aisle

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Synonyms for aisle

rolling in the aisles

Synonyms for aisle

a long narrow passage (as in a cave or woods)

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passageway between seating areas as in an auditorium or passenger vehicle or between areas of shelves of goods as in stores

Synonyms

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part of a church divided laterally from the nave proper by rows of pillars or columns

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References in classic literature ?
And they walked gravely down the aisle and stood over against the chancel.
It was supplied with two rows of seats, perpendicular to the direction of the train on either side of an aisle which conducted to the front and rear platforms.
Of animal life there was no movement amid the majestic vaulted aisles which stretched from us as we walked, but a constant movement far above our heads told of that multitudinous world of snake and monkey, bird and sloth, which lived in the sunshine, and looked down in wonder at our tiny, dark, stumbling figures in the obscure depths immeasurably below them.
He can picnic in shady woods, ramble through leafy aisles, and linger on mossy seats to watch the sunset.
We loitered through the grand aisles for an hour or two, staring up at the rich stained-glass windows embellished with blue and yellow and crimson saints and martyrs, and trying to admire the numberless great pictures in the chapels, and then we were admitted to the sacristy and shown the magnificent robes which the Pope wore when he crowned Napoleon I; a wagon-load of solid gold and silver utensils used in the great public processions and ceremonies of the church; some nails of the true cross, a fragment of the cross itself, a part of the crown of thorns.
In the midst of abuses, in the heart of cities, in the aisles of false churches, alike in one place and in another,--wherever, namely, a just and heroic soul finds itself, there it will do what is next at hand, and by the new quality of character it shall put forth it shall abrogate that old condition, law or school in which it stands, before the law of its own mind.
There are, invariably, two naves, which intersect in a cross, and whose upper portion, rounded into an apse, forms the choir; there are always the side aisles, for interior processions, for chapels,--a sort of lateral walks or promenades where the principal nave discharges itself through the spaces between the pillars.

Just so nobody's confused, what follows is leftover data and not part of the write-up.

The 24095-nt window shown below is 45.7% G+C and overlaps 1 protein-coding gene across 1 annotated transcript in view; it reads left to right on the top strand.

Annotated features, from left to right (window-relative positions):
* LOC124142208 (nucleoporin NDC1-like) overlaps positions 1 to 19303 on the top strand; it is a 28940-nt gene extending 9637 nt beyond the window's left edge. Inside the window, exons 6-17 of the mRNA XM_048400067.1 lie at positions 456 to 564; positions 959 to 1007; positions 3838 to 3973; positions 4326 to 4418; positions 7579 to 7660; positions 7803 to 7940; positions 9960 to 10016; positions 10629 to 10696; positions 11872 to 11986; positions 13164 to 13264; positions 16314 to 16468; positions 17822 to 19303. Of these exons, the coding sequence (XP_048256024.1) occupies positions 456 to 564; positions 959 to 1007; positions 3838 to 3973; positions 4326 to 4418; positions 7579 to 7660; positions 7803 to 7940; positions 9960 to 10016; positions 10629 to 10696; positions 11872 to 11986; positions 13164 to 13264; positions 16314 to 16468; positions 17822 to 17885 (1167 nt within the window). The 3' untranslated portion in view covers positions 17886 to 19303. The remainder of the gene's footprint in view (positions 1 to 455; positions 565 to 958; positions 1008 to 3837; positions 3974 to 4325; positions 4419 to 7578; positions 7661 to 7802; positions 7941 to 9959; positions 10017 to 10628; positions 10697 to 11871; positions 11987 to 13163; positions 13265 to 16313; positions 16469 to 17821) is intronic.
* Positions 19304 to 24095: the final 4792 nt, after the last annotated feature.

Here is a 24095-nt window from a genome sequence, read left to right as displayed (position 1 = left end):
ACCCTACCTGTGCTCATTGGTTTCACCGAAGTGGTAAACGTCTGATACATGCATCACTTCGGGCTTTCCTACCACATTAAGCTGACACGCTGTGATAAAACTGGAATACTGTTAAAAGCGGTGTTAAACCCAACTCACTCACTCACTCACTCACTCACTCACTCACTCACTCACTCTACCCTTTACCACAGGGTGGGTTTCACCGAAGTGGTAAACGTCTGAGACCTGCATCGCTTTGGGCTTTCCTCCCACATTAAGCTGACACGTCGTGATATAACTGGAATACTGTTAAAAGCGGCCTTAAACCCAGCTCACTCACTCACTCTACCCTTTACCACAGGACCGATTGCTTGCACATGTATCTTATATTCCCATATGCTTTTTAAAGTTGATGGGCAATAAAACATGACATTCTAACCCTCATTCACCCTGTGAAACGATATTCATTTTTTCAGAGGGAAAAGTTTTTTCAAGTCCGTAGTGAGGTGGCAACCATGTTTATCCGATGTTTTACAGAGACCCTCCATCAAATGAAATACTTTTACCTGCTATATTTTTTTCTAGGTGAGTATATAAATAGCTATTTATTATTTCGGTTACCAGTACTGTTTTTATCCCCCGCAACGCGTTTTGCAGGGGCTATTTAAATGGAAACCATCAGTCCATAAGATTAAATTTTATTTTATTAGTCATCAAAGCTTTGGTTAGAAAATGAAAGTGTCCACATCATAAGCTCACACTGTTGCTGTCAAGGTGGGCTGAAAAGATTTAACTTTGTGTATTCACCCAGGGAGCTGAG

But though they did not go abroad, they lived a merry life within the woodlands, spending the days in shooting at garlands hung upon a willow wand at the end of the glade, the leafy aisles ringing with merry jests and laughter: for whoever missed the garland was given a sound buffet, which, if delivered by Little John, never failed to topple over the unfortunate yeoman.
A ragged, ebony giant, squatted on the floor in one of the aisles, watched the orator with burning eyes and tremulous face until the supreme burst of applause came, and then the tears ran down his face.
Hauptmann Fritz Schneider trudged wearily through the somber aisles of the dark forest.
But no beast attacked me, though I saw several menacing forms passing through the dark aisles of the forest.
Up and down the long grassy aisles they wandered, reading the quaint, voluminous epitaphs, carved in an age that had more leisure than our own.
And when it has got in; as one not finding what it seeks, whatever that may be, it wails and howls to issue forth again: and not content with stalking through the aisles, and gliding round and round the pillars, and tempting the deep organ, soars up to the roof, and strives to rend the rafters: then flings itself despairingly upon the stones below, and passes, muttering, into the vaults.
And Michael's jaw dropped down, his throat vibrated, his forefeet made restless little movements as if in the body he were running, as truly he was running in the mind, back to Steward, back through all the ages to the lost pack, and with the shadowy lost pack itself across the snowy wastes and through the forest aisles in the hunt of the meat.
The carved pedestals were black with use, the wooden seats were worn hollow, the floor of stone slabs was polished by the contact of possibly millions of naked feet and worn away in the aisles between the pedestals so that the latter rested upon little mounds of stone several inches above the general level of the floor.